Osteoarthritis Help for Your Amputee Dog

Jerry was our first dog, and even after his leg amputation in 2006, we knew zilch about canine rehabilitation (known as “physical therapy” in the human world). It’s only recently that we’ve become aware of this life-changing therapy, and we want to start sharing what we are learning with all of you.

Connecticut-based “Wizard of Paws,” Dr. Debbie Gross Saunders was brought to our attention by our friend, renowned dog behaviorist and trainer Sarah Wilson.

Dr. Saunders is a certified canine rehabilitation practitioner who is well regarded in the performance sports dog world. She is one of the founders of the first and only university based program in canine rehabilitation – University of Tennessee’s Canine Physical Rehabilitation Program. Along with her therapy services, she teaches  and has a variety of DVDs to help dog parents practice safe and effective therapy at home.

Dr. Saunders was kind enough to send us a copy of her newest video, “Osteoarthritis and Your Dog” for review.

Osteoarthritis and Your Dog: What it is, and How to Help

Osteoarthritis is a painful, degenerative condition that affects dogs of all ages. When one of these arthritic dogs is told that a spare leg  has to be amputated, pawrents agonize over the amputation decision more than others. They wonder:

Can a three legged, arthritic dog have a good life?

After watching Debbie’s video, we think that for most dogs, consistent therapy exercises like the one in Dr. Saunder’s video will go a long way in providing a great quality of life as a Tripawd.

The first half of the video will hit you with a lot of information. Be sure to have a notepad ready to take notes. Although we wished it had informational graphics to study, Dr. Saunders does a fantastic job conveying what we need to know about osteoarthritis if your dog receives an osteoarthritis diagnosis.

The rest of the video is an awesome instructional guide to performing canine massage and range-of-motion exercises at home. Dr. Saunders discusses why these exercises are important, and how to tell if you’re working your dog too hard.

She also gives tips to great therapy products that we like, such as Bella’s Pain Pack. Lastly, she kindly provides cost-saving ideas for making your own therapy exercise tools at home.

Catch a glimpse of “Osteoarthrits and Your Dog,” here on the Wizard of Paws You Tube Channel.

Tracy Snow-Cormier, pawrent to Tripawd Maggie, and Tripawds Supporter, is a fan of Dr. Saunders, and loves this DVD. Tracy says that  “I had an interest in Debbie’s new DVD because I have one of my dogs with start of arthritis in her wrists. I wanted to have a safe way to exercise and strengthen her, and know that I wasn’t going to do further damage to her wrists.”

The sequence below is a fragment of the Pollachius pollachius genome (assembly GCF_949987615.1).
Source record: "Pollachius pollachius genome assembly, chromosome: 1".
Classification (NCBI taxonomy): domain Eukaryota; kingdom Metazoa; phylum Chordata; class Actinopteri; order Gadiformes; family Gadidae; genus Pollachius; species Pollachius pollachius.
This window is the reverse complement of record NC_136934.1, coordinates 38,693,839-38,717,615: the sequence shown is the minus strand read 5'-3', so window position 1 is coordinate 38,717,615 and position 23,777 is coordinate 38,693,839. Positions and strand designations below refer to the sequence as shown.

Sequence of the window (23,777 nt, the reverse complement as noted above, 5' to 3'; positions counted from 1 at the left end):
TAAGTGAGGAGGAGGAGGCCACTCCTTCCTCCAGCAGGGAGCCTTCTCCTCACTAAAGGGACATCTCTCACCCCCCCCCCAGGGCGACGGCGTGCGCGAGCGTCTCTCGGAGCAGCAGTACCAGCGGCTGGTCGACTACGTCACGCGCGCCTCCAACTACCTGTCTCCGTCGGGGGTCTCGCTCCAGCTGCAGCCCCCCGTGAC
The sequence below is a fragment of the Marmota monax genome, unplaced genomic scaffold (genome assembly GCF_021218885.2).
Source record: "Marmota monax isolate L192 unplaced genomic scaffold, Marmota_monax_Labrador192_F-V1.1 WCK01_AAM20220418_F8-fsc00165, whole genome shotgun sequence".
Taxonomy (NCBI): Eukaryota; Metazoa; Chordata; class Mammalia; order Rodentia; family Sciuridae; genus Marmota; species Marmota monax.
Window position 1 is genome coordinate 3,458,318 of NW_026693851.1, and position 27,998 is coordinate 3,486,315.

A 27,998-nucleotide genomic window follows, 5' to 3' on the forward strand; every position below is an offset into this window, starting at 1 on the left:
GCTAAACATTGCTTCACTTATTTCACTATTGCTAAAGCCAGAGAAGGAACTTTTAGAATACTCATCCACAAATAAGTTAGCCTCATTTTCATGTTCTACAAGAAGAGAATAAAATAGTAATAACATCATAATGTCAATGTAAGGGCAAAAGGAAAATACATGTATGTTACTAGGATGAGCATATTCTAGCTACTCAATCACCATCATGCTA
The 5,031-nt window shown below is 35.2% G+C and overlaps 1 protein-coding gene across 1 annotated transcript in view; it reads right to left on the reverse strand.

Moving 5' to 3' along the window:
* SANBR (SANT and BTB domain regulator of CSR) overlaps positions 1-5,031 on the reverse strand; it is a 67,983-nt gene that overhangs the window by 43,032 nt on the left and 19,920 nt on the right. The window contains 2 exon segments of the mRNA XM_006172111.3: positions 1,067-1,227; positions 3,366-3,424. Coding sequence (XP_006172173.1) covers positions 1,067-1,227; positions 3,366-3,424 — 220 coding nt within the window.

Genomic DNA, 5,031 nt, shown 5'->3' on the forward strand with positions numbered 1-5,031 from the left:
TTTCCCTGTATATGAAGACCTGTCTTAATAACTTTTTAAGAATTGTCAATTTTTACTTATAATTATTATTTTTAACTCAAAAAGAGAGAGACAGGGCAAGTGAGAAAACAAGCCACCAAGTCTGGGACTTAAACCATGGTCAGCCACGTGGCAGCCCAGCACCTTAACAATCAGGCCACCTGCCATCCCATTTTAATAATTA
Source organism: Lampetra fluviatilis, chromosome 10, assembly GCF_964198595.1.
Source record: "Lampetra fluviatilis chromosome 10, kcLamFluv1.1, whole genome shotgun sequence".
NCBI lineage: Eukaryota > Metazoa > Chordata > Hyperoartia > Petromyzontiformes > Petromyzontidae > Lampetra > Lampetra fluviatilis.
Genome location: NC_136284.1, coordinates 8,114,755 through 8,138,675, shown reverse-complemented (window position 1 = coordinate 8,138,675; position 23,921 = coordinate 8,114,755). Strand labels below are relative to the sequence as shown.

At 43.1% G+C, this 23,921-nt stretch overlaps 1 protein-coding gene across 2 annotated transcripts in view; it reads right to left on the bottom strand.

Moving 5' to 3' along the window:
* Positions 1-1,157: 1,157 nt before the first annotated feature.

About the DVD, Tracy says that

“The low cost to do most of her exercises for the dogs is great. From doing basic obedience flatwork to doing theraball work, to low cavaletti work. It is easy for someone to do the exercises with your arthritic dog with very little cost…with the exception of the treadmills!”

We think you’ll find “Osteoarthritis and Your Dog” just as informative and useful. If you order it on Debbie’s website, let us know what you think!

Surgery Drug Recall Warning for Ketamine, Possibly Butorphanol

Tripawd Codie Rae told us about a huge Federal Drug Administration (FDA) recall for the veterinary surgery drugs “ketamineand another rumored recall for the drug “butorphanol.”

Ketamine is used for everything from teeth cleaning, to amputation.

As many as five cats have died as a direct result of contaminated ketamine, but thus far, the ketamine recall has been completely botched by the FDA.

Much like the pet food recalls of previous years, this mishandling has resulted in mass confusion in the veterinary world over what specific dates, lots numbers, etc., are actually being recalled.

Thousands of vets might unknowingly have the contaminated versions in their practices.

The Veterinary Information Network, a resource for vets, wrote this article about the poor job the FDA has done with the recall.

According to the San Francisco Chronicle, the drug butorphanol is also rumored to be on the recall list, but the FDA hasn’t released anything about it.

For more details, you can read this article in the Pet Connections Blog. Also, this article in the San Francisco Chronicle discusses the recall, and specifics about the broken link of trust between veterinarians and the FDA. These reporters know more about it than we do, so be sure to read these articles.

Remember, anytime your animal companion is going to be anesthetized, always know what drugs will be used. When we read the book “Vet Confidential,” we learned some nasty things about ketamine:

“This drug, which is similar to PCP (also known as Angel Dust), causes allucinations, which I worry may be an alarming axperience to the animal.”

The author, Louise Murray DVM, says she limits the use of ketamine in all procedures, for this reason.

We encourage you to become informed by reading books like Vet Confidential, and getting the specifics about all aspects of your pet’s surgical treatments.